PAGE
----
Food for Thought

Vintage Comox Valley

40 Knots Winery takes a purely local approach to producing fine grape wine…

The first time you go to visit 40 Knots Winery there is a good possibility you won’t find it at all.  That’s because you’ll either forget Anderton Road makes a turn out to Seal Bay and find yourself at the Powell River ferry terminal instead, or you’ll drive right past the gated entrance without even realizing the estate is there.  Unless of course you happen to spot the new Opening Soon. Can You Taste It? sign.

Such is the fate when you spend eight years quietly building a winery in a spot the rest of the industry says couldn’t possibly make good wine.

“A lot of people know we’re here but they don’t know what we’re up to,” says owner Bill Montgomery.  “They soon will.”

Winemaker Natasha Ponich agrees:  “We’ve worked so hard at this, we’ve become so insular.  Now we get to share.”

And, wow, do Montgomery, Ponich and vineyard manager Matt Rodemakers have something to share.  Let’s start with the 15 acres of grape vines with names like Pinot Noir, Pinot Gris, Chardonnay, Pinot Auxerrois, Siegerrebe and Schonburger (and the plan to have 18 acres in production soon); an onsite production facility (press, fermentation tanks, laboratory for testing, bottling and labeling); and a newly opened tasting room to sample the winery’s Chardonnay, Pinot Gris, Pinot Noir and Rosé wines.

Then there’s the location—oceanside and within eyesight of the Strait of Georgia (and the Powell River ferry terminal) on Anderton Road in Comox.  40 Knots certainly looks like a vineyard should—and you would be forgiven if you thought you’d just been transported to the Burgundy region of France.

However, if you’re lucky enough to get a view of the entire vineyard from the office balcony, you quickly realize how the sea wind and salt air combine to create a sense of place you won’t find anywhere else. Where else can you hear sea lions bark and watch eagles fly while sipping an outstanding Pinot Noir?  Not in France, that’s fairly certain.

Getting to the point of having something to share, however, has been quite the journey for Montgomery and his staff.

“If you had come even two years ago, and seen what the property looked like then and now,” says Montgomery.

“A couple of years after buying the property [in 1990] I thought about putting in a vineyard,” Montgomery adds.  “And I got talked out of it.”  Which makes sense, considering the entire property was covered in alder and needed clearing.  It’s not like he could till the soil, order some vines and start growing.  So, Montgomery built a barn and put cows in it instead, all the while turning the property into the kind of hobby farm he and his wife were looking for when they retired to the Island in search of a quieter life.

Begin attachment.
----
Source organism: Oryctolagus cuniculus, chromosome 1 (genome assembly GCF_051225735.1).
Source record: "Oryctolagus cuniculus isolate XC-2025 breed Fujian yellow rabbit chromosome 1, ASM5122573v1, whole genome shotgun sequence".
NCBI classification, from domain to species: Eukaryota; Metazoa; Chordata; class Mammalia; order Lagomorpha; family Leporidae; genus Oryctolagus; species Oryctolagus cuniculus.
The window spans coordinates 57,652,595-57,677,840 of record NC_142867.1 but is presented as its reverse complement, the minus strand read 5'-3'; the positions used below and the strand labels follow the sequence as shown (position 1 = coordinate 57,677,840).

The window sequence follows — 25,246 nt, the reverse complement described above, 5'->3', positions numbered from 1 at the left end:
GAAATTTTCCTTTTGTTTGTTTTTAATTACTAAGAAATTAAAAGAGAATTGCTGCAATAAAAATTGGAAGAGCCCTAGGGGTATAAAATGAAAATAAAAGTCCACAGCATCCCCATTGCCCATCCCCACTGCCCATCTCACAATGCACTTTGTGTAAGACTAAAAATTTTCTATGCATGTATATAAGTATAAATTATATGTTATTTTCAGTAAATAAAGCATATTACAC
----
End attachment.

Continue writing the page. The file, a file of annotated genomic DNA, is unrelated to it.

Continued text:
The idea of vineyard stuck, though, and eventually Montgomery hired a consultant to help him turn his hobby farm into a winery.  That was eight years ago.

“A lot of people know we’re here but they don’t know what we’re up to,” says owner Bill Montgomery. “They soon will.”

Photo by Seadance Photography

“I just had this dream, and it just came along again and here we are,” says Montgomery.

That meant ordering vines from France, burying drain tiles in the gravel-rich soil that makes up the property to keep the vines from getting “wet feet,” and recruiting staff.

The first to come onboard the new venture was winemaker Ponich four years ago, followed shortly thereafter by vineyard manager Rodemakers.  Both were employed in the Okanagan wine industry when they met Montgomery, and both made the decision to leave established wineries for the new Island venture.

“People in the Okanagan thought we were crazy,” says Ponich, practically singing the word crazy in two drawn-out syllables.  “But it’s a lifestyle choice.  And getting to do something you love is a bonus.”

“And not starting at five in the morning because it’s 40 degrees at noon—that’s great too!” adds Rodemakers.

Why then would their co-workers in the Okanagan think they were crazy?  After all, many people said the same thing about the Okanagan when the industry first started up there.

Well, there were the facilities, or lack there of.  Remember that barn that had the cows in it?  It now houses all of the winery’s production facilities and administrative offices, but it wasn’t converted until Ponich’s first year with the winery.

“When I first got here, it was a wood barn with a dirt floor,” says Ponich.  The cattle stalls, Rodemakers adds, hadn’t even been dismantled.

Next up on the list of crazy is the climate.   Rodemakers sums it up in one word:  “Rain.”  That, and “humidity,” adds Ponich.  “You know how much dew is on your grass in the morning?  That’s a challenge because of disease.”